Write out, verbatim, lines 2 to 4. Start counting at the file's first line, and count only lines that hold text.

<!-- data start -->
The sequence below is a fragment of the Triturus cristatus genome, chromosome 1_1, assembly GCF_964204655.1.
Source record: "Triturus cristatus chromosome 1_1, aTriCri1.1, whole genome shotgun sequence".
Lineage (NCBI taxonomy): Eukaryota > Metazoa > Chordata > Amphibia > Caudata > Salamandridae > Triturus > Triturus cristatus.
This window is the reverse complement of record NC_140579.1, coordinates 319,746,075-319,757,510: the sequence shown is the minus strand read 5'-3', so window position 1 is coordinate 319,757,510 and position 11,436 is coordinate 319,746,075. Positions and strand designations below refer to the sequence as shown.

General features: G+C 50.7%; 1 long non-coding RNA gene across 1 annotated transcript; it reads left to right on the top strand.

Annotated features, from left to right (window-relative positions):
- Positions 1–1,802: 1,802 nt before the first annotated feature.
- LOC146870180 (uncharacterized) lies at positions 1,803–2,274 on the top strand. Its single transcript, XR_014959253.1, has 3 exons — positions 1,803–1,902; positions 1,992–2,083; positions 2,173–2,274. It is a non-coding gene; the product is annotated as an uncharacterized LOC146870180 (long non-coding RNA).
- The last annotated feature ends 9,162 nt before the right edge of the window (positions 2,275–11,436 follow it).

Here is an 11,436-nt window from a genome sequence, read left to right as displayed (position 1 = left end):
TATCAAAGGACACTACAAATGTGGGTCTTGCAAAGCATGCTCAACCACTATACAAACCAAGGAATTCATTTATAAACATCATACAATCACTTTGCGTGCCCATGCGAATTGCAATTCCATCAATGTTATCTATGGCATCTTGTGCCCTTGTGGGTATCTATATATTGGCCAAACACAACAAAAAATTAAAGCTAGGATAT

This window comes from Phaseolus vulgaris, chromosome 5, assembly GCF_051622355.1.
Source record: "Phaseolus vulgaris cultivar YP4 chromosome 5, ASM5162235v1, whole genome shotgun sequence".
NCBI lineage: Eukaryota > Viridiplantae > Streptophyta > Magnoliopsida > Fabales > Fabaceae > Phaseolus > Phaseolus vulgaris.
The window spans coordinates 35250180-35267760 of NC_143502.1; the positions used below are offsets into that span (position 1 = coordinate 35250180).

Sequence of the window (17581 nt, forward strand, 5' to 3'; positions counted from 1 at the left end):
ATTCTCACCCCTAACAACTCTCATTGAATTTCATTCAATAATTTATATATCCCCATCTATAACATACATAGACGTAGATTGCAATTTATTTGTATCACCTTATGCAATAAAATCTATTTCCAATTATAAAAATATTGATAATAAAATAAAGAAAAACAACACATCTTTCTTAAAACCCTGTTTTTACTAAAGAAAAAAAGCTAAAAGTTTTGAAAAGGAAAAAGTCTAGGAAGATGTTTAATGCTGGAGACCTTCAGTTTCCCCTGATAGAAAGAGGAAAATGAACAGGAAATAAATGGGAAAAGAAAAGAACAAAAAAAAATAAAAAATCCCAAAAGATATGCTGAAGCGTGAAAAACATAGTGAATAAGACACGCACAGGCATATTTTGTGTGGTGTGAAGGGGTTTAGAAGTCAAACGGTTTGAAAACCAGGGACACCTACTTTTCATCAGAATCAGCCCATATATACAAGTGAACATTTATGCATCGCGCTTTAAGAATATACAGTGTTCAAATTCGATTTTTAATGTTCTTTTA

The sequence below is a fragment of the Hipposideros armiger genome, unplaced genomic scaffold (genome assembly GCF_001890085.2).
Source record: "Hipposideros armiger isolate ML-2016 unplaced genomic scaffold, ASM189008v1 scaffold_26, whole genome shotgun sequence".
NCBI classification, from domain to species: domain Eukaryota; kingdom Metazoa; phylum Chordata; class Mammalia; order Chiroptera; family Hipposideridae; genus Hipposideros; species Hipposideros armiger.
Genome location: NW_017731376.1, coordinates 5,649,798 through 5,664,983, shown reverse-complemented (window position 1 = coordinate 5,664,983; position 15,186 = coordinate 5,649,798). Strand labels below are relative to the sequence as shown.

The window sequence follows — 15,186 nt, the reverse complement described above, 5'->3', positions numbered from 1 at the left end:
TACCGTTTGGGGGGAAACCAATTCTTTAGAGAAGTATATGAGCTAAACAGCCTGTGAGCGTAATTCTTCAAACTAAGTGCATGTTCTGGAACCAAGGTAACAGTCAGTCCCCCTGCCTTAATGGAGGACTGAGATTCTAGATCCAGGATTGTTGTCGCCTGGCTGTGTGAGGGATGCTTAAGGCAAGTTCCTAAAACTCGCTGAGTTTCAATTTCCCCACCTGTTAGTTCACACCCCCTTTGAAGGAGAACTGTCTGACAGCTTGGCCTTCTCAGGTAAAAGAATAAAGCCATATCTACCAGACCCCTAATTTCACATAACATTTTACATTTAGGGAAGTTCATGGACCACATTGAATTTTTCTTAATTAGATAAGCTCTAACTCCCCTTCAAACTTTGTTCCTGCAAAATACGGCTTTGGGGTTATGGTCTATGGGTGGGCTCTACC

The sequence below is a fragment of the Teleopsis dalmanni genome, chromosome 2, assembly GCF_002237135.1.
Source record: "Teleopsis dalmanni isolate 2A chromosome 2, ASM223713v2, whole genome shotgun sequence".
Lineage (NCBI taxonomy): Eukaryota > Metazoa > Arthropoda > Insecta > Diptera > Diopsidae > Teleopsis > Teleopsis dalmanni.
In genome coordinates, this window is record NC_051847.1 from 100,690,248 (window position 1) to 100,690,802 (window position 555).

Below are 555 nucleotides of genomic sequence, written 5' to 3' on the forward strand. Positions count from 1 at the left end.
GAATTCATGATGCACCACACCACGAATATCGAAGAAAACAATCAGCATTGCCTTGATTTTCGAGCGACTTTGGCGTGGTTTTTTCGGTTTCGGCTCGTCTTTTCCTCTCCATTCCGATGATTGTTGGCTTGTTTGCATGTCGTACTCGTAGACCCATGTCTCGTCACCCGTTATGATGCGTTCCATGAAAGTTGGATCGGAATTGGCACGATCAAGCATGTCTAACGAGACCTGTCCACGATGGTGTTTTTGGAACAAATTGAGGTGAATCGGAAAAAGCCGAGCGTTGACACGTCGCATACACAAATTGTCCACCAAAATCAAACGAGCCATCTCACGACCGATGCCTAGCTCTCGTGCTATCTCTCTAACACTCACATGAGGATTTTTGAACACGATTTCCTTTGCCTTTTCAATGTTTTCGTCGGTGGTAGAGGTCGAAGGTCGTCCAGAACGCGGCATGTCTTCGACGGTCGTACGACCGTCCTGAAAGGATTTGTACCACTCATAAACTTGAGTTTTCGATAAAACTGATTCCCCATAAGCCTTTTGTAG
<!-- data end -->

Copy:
Source record: "Triturus cristatus chromosome 1_1, aTriCri1.1, whole genome shotgun sequence".
Lineage (NCBI taxonomy): Eukaryota > Metazoa > Chordata > Amphibia > Caudata > Salamandridae > Triturus > Triturus cristatus.
This window is the reverse complement of record NC_140579.1, coordinates 319,746,075-319,757,510: the sequence shown is the minus strand read 5'-3', so window position 1 is coordinate 319,757,510 and position 11,436 is coordinate 319,746,075. Positions and strand designations below refer to the sequence as shown.